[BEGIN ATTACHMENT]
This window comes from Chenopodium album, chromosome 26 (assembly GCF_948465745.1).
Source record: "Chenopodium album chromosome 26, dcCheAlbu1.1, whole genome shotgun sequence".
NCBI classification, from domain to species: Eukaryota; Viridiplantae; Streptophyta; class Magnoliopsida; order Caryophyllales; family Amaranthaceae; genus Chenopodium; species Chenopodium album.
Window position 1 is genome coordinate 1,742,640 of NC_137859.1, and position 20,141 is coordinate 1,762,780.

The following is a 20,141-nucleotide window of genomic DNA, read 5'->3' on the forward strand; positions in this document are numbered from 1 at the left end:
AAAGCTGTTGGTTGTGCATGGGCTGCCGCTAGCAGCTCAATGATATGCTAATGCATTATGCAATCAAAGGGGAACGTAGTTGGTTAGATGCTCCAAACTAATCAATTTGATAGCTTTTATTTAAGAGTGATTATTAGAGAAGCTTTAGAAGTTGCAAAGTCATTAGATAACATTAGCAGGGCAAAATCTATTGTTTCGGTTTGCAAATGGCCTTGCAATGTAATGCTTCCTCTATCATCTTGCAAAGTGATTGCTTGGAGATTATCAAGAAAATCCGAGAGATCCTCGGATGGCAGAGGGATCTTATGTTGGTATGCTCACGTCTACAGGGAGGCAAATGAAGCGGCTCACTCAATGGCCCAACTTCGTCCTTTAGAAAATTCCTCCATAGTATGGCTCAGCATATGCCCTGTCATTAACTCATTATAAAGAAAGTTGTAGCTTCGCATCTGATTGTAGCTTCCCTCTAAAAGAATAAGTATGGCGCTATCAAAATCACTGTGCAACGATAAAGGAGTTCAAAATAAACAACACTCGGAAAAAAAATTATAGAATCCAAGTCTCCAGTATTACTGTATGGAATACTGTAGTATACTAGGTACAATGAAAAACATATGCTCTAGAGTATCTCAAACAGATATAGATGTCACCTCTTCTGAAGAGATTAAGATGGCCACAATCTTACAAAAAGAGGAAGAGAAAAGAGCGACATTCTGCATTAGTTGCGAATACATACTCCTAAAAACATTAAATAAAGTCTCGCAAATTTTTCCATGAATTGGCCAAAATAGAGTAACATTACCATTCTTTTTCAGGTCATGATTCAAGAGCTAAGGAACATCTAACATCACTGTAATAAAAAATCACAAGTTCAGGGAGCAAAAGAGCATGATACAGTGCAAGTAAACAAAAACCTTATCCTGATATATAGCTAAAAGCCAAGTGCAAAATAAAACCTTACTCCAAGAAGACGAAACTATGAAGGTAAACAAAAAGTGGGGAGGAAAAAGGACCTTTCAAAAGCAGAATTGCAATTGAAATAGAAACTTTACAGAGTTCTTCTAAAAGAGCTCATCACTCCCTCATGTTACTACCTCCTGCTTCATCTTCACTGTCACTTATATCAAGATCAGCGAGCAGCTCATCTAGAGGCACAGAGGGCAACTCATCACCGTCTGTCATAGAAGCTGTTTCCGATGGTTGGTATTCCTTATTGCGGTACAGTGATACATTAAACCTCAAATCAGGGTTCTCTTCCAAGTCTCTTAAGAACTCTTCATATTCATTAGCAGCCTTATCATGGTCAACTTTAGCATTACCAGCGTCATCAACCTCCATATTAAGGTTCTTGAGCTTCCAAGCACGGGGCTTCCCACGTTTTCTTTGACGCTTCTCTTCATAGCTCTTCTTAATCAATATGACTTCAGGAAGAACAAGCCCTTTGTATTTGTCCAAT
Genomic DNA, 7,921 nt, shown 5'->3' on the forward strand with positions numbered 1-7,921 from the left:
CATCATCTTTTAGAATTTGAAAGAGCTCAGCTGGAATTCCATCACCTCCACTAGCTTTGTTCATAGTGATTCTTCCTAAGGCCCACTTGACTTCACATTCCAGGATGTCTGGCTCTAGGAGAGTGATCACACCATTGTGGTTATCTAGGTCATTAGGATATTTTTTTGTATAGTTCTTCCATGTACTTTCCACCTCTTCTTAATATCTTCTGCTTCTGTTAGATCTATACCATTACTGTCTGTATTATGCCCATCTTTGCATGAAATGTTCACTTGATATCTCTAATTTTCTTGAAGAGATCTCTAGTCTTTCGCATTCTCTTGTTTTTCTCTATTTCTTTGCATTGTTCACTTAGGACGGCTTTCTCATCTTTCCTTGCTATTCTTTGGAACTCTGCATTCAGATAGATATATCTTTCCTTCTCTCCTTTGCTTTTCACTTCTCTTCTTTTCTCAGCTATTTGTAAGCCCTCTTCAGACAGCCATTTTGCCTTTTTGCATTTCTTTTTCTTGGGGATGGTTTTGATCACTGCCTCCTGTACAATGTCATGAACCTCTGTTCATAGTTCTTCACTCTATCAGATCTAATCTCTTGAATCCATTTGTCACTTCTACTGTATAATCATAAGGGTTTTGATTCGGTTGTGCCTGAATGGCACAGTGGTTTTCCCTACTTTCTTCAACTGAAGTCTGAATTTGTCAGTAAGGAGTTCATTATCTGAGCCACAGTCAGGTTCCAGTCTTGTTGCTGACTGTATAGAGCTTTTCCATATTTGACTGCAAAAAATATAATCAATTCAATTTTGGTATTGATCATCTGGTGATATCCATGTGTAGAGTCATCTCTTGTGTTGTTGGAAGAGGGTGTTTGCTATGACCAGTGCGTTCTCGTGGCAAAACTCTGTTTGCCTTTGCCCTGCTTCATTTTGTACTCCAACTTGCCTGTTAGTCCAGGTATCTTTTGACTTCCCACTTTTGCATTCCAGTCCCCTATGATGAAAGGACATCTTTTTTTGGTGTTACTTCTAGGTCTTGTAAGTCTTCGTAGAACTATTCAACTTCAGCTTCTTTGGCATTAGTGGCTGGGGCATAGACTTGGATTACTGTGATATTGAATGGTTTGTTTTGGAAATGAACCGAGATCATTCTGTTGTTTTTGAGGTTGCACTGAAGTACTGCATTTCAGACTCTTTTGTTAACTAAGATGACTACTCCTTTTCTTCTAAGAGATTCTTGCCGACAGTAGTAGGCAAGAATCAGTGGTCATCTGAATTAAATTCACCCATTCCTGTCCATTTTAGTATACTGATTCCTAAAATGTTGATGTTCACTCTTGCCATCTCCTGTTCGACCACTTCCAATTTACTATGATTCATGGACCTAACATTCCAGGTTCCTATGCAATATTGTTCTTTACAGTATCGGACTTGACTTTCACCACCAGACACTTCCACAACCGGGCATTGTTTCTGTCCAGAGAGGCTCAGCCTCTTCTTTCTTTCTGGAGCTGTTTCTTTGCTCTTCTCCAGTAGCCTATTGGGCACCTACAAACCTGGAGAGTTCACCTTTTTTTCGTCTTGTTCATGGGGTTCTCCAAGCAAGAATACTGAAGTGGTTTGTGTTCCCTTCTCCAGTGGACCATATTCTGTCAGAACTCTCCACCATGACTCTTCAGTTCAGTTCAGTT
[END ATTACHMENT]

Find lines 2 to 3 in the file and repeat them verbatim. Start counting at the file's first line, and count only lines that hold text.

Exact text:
Source record: "Chenopodium album chromosome 26, dcCheAlbu1.1, whole genome shotgun sequence".
NCBI classification, from domain to species: Eukaryota; Viridiplantae; Streptophyta; class Magnoliopsida; order Caryophyllales; family Amaranthaceae; genus Chenopodium; species Chenopodium album.